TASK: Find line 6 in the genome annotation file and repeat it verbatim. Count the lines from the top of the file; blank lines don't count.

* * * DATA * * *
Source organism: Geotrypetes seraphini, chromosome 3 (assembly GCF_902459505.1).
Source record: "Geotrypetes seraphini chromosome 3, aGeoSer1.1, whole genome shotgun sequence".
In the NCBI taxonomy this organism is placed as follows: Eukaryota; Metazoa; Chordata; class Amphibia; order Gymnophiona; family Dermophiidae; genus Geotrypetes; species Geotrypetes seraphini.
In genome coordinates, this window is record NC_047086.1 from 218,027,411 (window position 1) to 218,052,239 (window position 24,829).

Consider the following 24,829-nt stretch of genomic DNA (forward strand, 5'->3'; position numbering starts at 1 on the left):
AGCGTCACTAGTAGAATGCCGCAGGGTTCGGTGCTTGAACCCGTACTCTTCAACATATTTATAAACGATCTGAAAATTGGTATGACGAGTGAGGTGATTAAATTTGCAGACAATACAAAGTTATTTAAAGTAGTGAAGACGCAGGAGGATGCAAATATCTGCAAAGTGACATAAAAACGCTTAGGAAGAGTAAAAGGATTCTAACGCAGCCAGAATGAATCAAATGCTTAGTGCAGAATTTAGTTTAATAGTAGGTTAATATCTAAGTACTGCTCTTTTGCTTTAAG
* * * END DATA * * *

AGCGTCACTAGTAGAATGCCGCAGGGTTCGGTGCTTGAACCCGTACTCTTCAACATATTTATAAACGATCTGAAAATTGGTATGACGAGTGAGGTGATTAAATTTGCAGACAATACAAAGTTATTTAAAGTAGTGAAGACGCAGGAGGATGCAAATATCTGCAAAGTGACATAAAAACGCTTAGGAAGAGTAAAAGGATTCTAACGCAGCCAGAATGAATCAAATGCTTAGTGCAGAATTTAGTTTAATAGTAGGTTAATATCTAAGTACTGCTCTTTTGCTTTAAG